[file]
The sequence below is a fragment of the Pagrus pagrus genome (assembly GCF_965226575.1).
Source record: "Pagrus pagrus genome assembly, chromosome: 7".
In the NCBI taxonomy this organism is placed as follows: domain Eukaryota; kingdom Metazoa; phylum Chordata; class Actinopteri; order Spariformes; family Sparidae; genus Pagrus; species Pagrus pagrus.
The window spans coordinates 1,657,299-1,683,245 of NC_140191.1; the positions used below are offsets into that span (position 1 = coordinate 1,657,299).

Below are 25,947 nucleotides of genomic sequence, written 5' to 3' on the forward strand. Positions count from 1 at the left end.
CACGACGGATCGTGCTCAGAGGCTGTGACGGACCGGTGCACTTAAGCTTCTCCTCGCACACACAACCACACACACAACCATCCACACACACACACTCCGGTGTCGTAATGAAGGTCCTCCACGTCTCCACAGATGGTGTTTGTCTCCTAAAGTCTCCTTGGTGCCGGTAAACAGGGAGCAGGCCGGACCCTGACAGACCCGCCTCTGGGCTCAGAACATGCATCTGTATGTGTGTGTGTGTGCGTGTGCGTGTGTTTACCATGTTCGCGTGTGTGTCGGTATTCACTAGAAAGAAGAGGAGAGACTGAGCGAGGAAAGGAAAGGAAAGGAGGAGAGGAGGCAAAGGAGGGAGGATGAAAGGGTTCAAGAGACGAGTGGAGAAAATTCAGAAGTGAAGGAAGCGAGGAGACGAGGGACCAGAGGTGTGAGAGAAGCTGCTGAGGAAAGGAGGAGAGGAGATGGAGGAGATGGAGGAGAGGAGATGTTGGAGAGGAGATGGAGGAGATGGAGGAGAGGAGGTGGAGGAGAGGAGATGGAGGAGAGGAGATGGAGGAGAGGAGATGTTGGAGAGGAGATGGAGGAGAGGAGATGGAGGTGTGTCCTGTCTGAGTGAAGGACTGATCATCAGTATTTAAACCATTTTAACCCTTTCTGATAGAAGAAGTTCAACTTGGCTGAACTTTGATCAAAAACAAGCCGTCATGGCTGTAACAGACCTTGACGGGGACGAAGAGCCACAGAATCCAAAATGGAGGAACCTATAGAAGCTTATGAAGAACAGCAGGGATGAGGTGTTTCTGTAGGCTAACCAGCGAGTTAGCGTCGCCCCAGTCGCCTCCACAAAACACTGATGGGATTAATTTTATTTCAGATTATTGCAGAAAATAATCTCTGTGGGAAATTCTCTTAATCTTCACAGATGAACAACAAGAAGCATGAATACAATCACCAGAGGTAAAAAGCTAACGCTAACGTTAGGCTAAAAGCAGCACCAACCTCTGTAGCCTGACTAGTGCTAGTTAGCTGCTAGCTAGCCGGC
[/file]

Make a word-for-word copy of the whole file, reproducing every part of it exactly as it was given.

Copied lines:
The sequence below is a fragment of the Pagrus pagrus genome (assembly GCF_965226575.1).
Source record: "Pagrus pagrus genome assembly, chromosome: 7".
In the NCBI taxonomy this organism is placed as follows: domain Eukaryota; kingdom Metazoa; phylum Chordata; class Actinopteri; order Spariformes; family Sparidae; genus Pagrus; species Pagrus pagrus.
The window spans coordinates 1,657,299-1,683,245 of NC_140191.1; the positions used below are offsets into that span (position 1 = coordinate 1,657,299).

Below are 25,947 nucleotides of genomic sequence, written 5' to 3' on the forward strand. Positions count from 1 at the left end.
CACGACGGATCGTGCTCAGAGGCTGTGACGGACCGGTGCACTTAAGCTTCTCCTCGCACACACAACCACACACACAACCATCCACACACACACACTCCGGTGTCGTAATGAAGGTCCTCCACGTCTCCACAGATGGTGTTTGTCTCCTAAAGTCTCCTTGGTGCCGGTAAACAGGGAGCAGGCCGGACCCTGACAGACCCGCCTCTGGGCTCAGAACATGCATCTGTATGTGTGTGTGTGTGCGTGTGCGTGTGTTTACCATGTTCGCGTGTGTGTCGGTATTCACTAGAAAGAAGAGGAGAGACTGAGCGAGGAAAGGAAAGGAAAGGAGGAGAGGAGGCAAAGGAGGGAGGATGAAAGGGTTCAAGAGACGAGTGGAGAAAATTCAGAAGTGAAGGAAGCGAGGAGACGAGGGACCAGAGGTGTGAGAGAAGCTGCTGAGGAAAGGAGGAGAGGAGATGGAGGAGATGGAGGAGAGGAGATGTTGGAGAGGAGATGGAGGAGATGGAGGAGAGGAGGTGGAGGAGAGGAGATGGAGGAGAGGAGATGGAGGAGAGGAGATGTTGGAGAGGAGATGGAGGAGAGGAGATGGAGGTGTGTCCTGTCTGAGTGAAGGACTGATCATCAGTATTTAAACCATTTTAACCCTTTCTGATAGAAGAAGTTCAACTTGGCTGAACTTTGATCAAAAACAAGCCGTCATGGCTGTAACAGACCTTGACGGGGACGAAGAGCCACAGAATCCAAAATGGAGGAACCTATAGAAGCTTATGAAGAACAGCAGGGATGAGGTGTTTCTGTAGGCTAACCAGCGAGTTAGCGTCGCCCCAGTCGCCTCCACAAAACACTGATGGGATTAATTTTATTTCAGATTATTGCAGAAAATAATCTCTGTGGGAAATTCTCTTAATCTTCACAGATGAACAACAAGAAGCATGAATACAATCACCAGAGGTAAAAAGCTAACGCTAACGTTAGGCTAAAAGCAGCACCAACCTCTGTAGCCTGACTAGTGCTAGTTAGCTGCTAGCTAGCCGGC